Journal of Appalachian Studies
The Journal of Appalachian Studies is a refereed, multidisciplinary journal published on behalf of the Appalachian Studies Association (ASA) with support from Marshall University. It is the official journal of the ASA, a multi-disciplinary organization for scholars, teachers, activists, and others whose work focuses on the Appalachian region. The Journal of Appalachian Studies supersedes earlier publications of the ASA, including Proceedings of the Annual Appalachian Studies Conference and the Journal of the Appalachian Studies Association. The journal publishes articles of interest to scholars pertaining to Appalachia, especially but not limited to culture, ethnographic research, health, literature, land use, and indigenous groups.
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|Print + Electronic|
|Print + Electronic|
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Non-U.S. Postage: Canada/Mexico, $10.00; Other Non-U.S. Locations, $15.00
Single issues: $20.00 (members)
ONLINE + PRINT ADVERTISING
The print ad rates for all our titles can be found in the 2021 journals catalog/rate card.
Meet the Staff
Rebecca Scott, associate professor of sociology at the University of Missouri, began her editorship of the Journal of Appalachian Studies in February, 2020. She has published several articles on coal mining, culture, and environmental issues, and is the author of Removing Mountains: Extracting Nature and Identity in the Appalachian Coalfields (Minnesota 2010).
Christopher Leadingham is a doctoral student in the history department at the University of Kentucky.
Mary K. Thomas is the Executive Director of the Appalachian Studies Association headquartered at Marshall University in Huntington, WV.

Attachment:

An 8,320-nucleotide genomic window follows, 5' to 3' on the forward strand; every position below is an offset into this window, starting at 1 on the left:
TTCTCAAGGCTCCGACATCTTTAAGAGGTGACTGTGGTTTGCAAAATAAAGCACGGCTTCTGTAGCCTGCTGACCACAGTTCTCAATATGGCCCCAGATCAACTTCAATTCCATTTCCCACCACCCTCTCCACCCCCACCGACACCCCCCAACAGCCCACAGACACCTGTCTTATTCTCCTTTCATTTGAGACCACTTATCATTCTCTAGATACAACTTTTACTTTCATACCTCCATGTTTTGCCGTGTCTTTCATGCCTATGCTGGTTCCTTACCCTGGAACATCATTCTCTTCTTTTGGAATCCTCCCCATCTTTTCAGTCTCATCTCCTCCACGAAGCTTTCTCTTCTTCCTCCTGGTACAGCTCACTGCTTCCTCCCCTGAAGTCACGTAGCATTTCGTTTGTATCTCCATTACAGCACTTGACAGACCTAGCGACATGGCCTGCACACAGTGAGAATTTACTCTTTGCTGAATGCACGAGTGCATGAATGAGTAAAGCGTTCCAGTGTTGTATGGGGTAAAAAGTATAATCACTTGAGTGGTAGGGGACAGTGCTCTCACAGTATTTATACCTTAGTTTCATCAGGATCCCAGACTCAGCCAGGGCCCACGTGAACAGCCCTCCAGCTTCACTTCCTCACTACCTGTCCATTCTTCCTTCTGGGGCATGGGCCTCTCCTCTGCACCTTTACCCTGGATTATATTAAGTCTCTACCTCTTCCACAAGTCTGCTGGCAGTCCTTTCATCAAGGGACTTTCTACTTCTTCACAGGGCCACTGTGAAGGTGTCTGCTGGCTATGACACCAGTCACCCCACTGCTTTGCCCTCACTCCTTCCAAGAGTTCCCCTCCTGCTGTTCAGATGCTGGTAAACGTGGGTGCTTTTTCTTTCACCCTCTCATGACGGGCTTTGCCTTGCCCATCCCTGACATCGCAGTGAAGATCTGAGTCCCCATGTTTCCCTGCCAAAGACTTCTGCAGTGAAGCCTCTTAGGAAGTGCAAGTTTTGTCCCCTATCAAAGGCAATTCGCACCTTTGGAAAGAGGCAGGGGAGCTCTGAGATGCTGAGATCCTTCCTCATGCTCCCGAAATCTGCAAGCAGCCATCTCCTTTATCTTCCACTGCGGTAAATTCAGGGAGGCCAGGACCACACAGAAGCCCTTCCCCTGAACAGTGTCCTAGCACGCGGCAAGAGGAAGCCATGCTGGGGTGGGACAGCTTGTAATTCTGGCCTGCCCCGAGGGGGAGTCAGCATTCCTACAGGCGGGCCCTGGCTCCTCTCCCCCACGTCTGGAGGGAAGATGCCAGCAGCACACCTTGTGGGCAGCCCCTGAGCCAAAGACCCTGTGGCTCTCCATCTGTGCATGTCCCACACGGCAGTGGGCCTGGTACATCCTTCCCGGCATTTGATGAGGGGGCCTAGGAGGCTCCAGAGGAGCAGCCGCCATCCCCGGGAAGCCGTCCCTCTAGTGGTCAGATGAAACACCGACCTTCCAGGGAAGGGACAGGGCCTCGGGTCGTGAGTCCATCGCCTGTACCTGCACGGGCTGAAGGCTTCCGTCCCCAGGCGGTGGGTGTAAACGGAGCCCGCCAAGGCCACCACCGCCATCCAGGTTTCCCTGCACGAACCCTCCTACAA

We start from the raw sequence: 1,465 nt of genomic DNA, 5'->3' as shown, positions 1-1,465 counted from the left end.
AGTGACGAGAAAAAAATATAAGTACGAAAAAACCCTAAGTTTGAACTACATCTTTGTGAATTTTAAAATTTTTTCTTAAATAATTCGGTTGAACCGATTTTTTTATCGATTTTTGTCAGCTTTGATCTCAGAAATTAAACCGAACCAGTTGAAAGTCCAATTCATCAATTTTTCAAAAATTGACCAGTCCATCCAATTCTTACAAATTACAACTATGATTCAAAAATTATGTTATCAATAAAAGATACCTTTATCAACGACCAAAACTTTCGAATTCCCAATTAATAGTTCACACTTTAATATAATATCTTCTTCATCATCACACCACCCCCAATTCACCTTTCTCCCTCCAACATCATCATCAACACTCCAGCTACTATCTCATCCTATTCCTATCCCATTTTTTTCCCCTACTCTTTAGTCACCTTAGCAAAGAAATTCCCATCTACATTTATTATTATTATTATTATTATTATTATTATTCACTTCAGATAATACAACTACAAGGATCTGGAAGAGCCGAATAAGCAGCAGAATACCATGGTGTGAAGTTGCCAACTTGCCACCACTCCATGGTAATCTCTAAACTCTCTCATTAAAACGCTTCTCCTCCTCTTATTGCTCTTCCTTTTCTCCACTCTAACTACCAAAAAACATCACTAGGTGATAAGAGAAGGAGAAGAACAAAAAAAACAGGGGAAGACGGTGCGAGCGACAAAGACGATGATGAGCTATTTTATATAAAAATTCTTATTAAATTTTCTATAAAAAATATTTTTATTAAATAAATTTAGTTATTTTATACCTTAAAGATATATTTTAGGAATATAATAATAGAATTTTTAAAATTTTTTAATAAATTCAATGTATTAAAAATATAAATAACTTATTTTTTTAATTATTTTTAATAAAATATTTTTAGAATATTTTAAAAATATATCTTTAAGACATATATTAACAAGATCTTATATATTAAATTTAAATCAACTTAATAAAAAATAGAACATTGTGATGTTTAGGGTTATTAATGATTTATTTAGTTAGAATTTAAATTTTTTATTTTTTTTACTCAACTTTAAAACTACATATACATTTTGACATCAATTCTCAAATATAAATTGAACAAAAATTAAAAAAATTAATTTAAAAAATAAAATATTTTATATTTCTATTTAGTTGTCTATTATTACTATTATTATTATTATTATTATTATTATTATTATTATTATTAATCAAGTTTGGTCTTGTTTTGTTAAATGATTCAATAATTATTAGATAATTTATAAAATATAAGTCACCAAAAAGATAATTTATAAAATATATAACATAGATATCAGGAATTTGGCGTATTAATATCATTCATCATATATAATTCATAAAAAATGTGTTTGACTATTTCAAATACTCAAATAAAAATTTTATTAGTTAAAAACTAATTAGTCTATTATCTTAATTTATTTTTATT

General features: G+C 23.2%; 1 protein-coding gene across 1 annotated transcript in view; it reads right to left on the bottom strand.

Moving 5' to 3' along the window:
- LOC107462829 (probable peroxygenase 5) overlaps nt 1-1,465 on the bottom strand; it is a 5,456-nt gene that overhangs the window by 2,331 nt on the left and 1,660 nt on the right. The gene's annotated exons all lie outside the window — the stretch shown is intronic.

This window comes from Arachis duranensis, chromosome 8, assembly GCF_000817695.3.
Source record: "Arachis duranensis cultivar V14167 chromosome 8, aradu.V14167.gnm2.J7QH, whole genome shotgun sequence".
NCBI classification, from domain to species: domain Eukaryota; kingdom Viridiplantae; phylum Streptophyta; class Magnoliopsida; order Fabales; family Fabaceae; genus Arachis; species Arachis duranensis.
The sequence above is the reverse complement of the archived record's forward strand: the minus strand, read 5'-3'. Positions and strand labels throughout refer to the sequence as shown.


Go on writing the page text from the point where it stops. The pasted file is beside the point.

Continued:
Assistant Managing Editor:
Ann E. Bryant, is the Office Manager of the Appalachian Studies Association headquartered at Marshall University in Huntington, WV.
Book Review Editor:
Carson Benn, with the University of Kentucky.
Books to be considered for review in the Journal of Appalachian Studies should be sent to:
Journal of Appalachian Studies Book Review Editor
624 Maxwelton Ct
Lexington, KY 40508
Media Review Editor:
Gene Hyde is Head of Special Collections and University Archivist at the University of North Carolina-Asheville.
Chad Berry: History, Berea College
Dwight Billings: Sociology, University of Kentucky
Martha Billips: Literature/Women’s and Mountain Literary Traditions, Transylvania University
Alison Buck: Sociology, Eastern Kentucky University
Richard J. Callahan, Jr.: History, Religion, Folklore, and Folklife, University of Missouri
Rebecca Adkins Fletcher: Appalachian Studies, East Tennessee State University
Wilburn Hayden: Social Work, York University (Ontario)
Thomas Alan Holmes: Literature/Popular Culture, East Tennessee State University
James Maples, Sociology, Eastern Kentucky University
Richard P. Mulcahy: History and Political Science, University of Pittsburgh at Titusville
Ted Olson: Appalachian Studies/Bluegrass, Old-Time, and Country Music Studies Program, East Tennessee State University
Douglas Reichert Powell: English, Columbia College, Chicago
Erin Presley: Appalachian Literature, Eastern Kentucky University
Mary Beth Pudup: Geography, University of California, Santa Cruz
Gloria G Raheja: Anthropology, University of Minnesota
Shaunna L. Scott, Sociology, University of Kentucky
Anna Rachel Terman: Sociology, Ohio University
Karen Tice: Education and Women’s Studies, University of Kentucky
Barry Whittemore: History and Religion, University of North Georgia